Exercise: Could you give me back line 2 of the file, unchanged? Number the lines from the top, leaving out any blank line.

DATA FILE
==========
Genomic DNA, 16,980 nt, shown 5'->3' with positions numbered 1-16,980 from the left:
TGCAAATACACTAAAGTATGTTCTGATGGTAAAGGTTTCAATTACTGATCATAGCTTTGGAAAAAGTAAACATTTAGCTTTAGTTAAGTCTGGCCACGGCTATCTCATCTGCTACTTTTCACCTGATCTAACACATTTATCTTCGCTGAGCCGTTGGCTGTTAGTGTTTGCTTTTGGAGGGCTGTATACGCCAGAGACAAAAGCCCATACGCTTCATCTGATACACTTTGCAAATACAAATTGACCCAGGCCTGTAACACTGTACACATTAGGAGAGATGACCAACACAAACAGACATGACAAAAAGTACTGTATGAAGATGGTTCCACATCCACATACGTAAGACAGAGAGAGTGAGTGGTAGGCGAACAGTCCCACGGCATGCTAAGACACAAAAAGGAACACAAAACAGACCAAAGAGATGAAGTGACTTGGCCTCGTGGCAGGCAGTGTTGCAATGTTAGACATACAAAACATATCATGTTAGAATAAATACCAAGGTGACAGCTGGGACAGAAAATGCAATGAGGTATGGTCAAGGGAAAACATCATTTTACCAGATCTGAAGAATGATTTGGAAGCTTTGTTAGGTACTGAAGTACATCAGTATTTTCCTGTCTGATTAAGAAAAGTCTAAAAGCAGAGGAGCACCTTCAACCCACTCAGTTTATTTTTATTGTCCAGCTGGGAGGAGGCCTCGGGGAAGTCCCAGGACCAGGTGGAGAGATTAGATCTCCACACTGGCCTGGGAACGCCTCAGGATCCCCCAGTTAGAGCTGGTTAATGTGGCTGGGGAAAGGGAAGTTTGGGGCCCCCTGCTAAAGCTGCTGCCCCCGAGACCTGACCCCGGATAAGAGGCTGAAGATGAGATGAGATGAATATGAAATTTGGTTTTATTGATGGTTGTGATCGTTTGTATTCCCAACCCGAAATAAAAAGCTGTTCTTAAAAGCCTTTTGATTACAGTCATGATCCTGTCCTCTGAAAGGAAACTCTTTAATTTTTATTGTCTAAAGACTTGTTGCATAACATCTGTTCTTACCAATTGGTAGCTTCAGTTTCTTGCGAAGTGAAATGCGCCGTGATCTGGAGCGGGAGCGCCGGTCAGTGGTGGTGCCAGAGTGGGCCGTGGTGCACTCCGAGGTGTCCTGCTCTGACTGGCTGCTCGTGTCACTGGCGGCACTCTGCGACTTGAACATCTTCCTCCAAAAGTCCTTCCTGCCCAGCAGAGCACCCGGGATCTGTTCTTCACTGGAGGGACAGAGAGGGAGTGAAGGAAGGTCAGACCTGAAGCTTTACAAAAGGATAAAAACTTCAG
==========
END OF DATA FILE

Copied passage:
TGCAAATACACTAAAGTATGTTCTGATGGTAAAGGTTTCAATTACTGATCATAGCTTTGGAAAAAGTAAACATTTAGCTTTAGTTAAGTCTGGCCACGGCTATCTCATCTGCTACTTTTCACCTGATCTAACACATTTATCTTCGCTGAGCCGTTGGCTGTTAGTGTTTGCTTTTGGAGGGCTGTATACGCCAGAGACAAAAGCCCATACGCTTCATCTGATACACTTTGCAAATACAAATTGACCCAGGCCTGTAACACTGTACACATTAGGAGAGATGACCAACACAAACAGACATGACAAAAAGTACTGTATGAAGATGGTTCCACATCCACATACGTAAGACAGAGAGAGTGAGTGGTAGGCGAACAGTCCCACGGCATGCTAAGACACAAAAAGGAACACAAAACAGACCAAAGAGATGAAGTGACTTGGCCTCGTGGCAGGCAGTGTTGCAATGTTAGACATACAAAACATATCATGTTAGAATAAATACCAAGGTGACAGCTGGGACAGAAAATGCAATGAGGTATGGTCAAGGGAAAACATCATTTTACCAGATCTGAAGAATGATTTGGAAGCTTTGTTAGGTACTGAAGTACATCAGTATTTTCCTGTCTGATTAAGAAAAGTCTAAAAGCAGAGGAGCACCTTCAACCCACTCAGTTTATTTTTATTGTCCAGCTGGGAGGAGGCCTCGGGGAAGTCCCAGGACCAGGTGGAGAGATTAGATCTCCACACTGGCCTGGGAACGCCTCAGGATCCCCCAGTTAGAGCTGGTTAATGTGGCTGGGGAAAGGGAAGTTTGGGGCCCCCTGCTAAAGCTGCTGCCCCCGAGACCTGACCCCGGATAAGAGGCTGAAGATGAGATGAGATGAATATGAAATTTGGTTTTATTGATGGTTGTGATCGTTTGTATTCCCAACCCGAAATAAAAAGCTGTTCTTAAAAGCCTTTTGATTACAGTCATGATCCTGTCCTCTGAAAGGAAACTCTTTAATTTTTATTGTCTAAAGACTTGTTGCATAACATCTGTTCTTACCAATTGGTAGCTTCAGTTTCTTGCGAAGTGAAATGCGCCGTGATCTGGAGCGGGAGCGCCGGTCAGTGGTGGTGCCAGAGTGGGCCGTGGTGCACTCCGAGGTGTCCTGCTCTGACTGGCTGCTCGTGTCACTGGCGGCACTCTGCGACTTGAACATCTTCCTCCAAAAGTCCTTCCTGCCCAGCAGAGCACCCGGGATCTGTTCTTCACTGGAGGGACAGAGAGGGAGTGAAGGAAGGTCAGACCTGAAGCTTTACAAAAGGATAAAAACTTCAG